Eclipse paintings of 1918, 1923, and 1925 displayed as a triptych

Howard Russell Butler, American, 1856—1934
eclipses left to right 1918. 1923, 1925
Oil on canvas
Princeton University
PP357, PP351, PP352

AMNH (1918, 1923, 1925)

These eclipse paintings were the beginning of a new career for Butler, who became a consultant to the American Museum of Natural History and made a number of paintings on astronomical themes for their educational programs, which were said to “stir the imagination of several generations of schoolchildren.”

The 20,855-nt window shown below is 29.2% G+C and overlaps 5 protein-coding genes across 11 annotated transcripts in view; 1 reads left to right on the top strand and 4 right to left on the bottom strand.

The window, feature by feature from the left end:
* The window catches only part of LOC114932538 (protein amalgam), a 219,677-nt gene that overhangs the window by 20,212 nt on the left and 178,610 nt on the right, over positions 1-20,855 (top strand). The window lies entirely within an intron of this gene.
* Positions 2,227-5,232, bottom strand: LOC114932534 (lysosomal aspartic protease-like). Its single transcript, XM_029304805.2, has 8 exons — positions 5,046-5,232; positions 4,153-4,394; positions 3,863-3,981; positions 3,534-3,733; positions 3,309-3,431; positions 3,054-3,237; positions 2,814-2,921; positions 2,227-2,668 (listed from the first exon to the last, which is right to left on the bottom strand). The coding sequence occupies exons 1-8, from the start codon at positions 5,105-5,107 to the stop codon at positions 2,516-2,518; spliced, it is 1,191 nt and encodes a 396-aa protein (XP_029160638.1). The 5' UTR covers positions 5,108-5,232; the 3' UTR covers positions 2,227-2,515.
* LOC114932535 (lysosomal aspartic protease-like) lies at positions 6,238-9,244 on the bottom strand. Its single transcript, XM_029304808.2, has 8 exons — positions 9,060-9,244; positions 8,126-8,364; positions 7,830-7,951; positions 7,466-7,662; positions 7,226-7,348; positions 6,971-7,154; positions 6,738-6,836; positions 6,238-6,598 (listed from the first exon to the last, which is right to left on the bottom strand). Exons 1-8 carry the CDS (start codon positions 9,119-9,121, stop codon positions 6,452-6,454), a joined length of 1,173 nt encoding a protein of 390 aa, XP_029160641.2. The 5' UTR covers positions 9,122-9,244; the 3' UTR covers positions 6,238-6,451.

In 1930, the museum installed a triptych by Butler that is a larger version of the triptych that Butler’s son gave to Princeton University (currently exhibited at Firestone Library.) The Museum of Natural History triptych was commissioned by Edward D. Adams (an industrialist, philanthropist, and trustee of the Metropolitan Museum of Art) for an ambitious seven-story astronomy hall that Butler designed but which was never built— in part because of the stock market crash of 1929. The triptych was later mounted over the entrance to Hayden Planetarium, built in 1935, where it became well known to the public. Two other triptychs that include the eclipses of 1918, 1923, and 1925 (similar in size to the Princeton triptych) are currently on display in the Fels Planetarium at the Franklin Institute (Philadelphia) and the Buffalo Museum of Science.